- 1. Habakkuk is unique among all the books of the Minor Prophets.
- 2. Other prophets plead with the people on behalf of God; Habakkuk pleads with God on behalf of the people. (Hab. 1:2; 2:1)
- 3. Habakkuk would have been a contemporary of Jeremiah.
**Habakkuk asks God why sin is being tolerated in Judah (1:1-4); the reply comes that the Lord is raising up Babylon to punish his people (1:5-11). This leads to the second question of how God could use people so ungodly as the Babylonians to punish Judah (1:12-2:1); the answer given is that Babylon will be punished in its turn (2:2-20). The book ends with Habakkuk’s prayer of confident faith in the Lord (3:1-19).
- 1. Zephaniah speaks to an idolatrous Judah, whose religion and morality were at a terribly low point.
- 2. His strong convictions and fervent zeal are evident in each line of the book.
- 3. The theme of the book is that the Day of the Lord is at hand for Judah Jeph. 1:7-18.
**Zephaniah teaches that it would be not only a day of wrath for sinners but also one of salvation for the righteous – Zeph 2:1-3. Zephaniah gives a glimpse of the restoration of the Jews to their homeland under Zerubbabel and Ezra.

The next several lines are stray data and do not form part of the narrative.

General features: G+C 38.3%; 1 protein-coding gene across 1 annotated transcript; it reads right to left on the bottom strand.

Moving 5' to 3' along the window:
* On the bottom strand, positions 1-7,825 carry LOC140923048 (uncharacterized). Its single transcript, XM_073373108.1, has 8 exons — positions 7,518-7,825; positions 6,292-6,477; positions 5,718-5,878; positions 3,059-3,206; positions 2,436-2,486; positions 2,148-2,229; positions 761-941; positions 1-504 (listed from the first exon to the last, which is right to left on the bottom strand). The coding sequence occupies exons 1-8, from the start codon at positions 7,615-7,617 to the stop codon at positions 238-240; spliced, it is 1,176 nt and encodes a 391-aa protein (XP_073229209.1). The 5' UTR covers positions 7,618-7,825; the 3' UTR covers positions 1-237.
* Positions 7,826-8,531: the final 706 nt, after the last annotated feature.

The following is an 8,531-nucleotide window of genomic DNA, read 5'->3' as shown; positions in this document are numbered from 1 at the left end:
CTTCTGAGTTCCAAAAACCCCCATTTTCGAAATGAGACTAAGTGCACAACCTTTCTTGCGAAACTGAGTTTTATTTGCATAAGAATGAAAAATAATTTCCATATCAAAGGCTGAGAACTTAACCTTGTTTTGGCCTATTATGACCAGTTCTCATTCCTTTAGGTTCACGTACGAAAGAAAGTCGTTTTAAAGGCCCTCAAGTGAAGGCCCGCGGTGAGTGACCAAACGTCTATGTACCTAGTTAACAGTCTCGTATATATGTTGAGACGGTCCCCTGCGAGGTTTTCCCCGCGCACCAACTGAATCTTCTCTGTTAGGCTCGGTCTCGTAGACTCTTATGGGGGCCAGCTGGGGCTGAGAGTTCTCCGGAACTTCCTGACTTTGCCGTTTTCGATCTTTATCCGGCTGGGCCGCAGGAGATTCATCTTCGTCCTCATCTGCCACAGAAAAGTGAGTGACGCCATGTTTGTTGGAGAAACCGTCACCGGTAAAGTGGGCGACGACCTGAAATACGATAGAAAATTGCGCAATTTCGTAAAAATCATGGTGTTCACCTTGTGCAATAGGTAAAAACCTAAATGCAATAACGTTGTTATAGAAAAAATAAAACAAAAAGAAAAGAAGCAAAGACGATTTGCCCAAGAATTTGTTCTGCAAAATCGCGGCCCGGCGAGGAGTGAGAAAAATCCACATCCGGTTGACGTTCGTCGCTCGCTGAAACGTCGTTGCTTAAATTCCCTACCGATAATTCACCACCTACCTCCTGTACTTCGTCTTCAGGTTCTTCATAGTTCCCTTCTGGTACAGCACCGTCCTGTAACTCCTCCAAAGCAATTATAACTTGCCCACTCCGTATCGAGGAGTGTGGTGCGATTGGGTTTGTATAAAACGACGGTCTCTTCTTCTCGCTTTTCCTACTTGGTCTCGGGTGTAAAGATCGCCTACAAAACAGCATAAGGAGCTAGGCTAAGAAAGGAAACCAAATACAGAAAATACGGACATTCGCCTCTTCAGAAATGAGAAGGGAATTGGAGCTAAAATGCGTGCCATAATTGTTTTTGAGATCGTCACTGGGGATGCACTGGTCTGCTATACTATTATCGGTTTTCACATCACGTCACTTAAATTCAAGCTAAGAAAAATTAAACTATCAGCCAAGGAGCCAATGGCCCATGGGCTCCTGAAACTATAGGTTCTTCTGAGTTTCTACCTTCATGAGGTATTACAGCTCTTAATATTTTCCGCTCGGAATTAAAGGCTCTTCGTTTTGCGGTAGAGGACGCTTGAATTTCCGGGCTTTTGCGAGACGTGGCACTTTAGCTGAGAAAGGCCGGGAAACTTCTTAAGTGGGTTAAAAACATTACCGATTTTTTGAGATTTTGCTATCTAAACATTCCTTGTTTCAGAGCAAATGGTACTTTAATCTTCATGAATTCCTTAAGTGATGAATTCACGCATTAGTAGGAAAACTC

Haggai – Relates to Ezra
- 1. Haggai has been described as a man with a single ambition.
- 2. He preached to a poor, discouraged, and frightened people.
- 3. He attributed their lack of success in all areas of their national life to the single fact of their neglect of the temple.
- 4. In a bold and authoritative manner, he pleaded for the people to rebuild the temple.
- 5. He and Zechariah are credited with getting the temple completed in 515 B.C.(Ezra 6:14-15).
** The people in Haggai’s day had been tending to their personal affairs and neglecting the temple and other spiritual responsibilities. They were challenged to see again their responsibilities.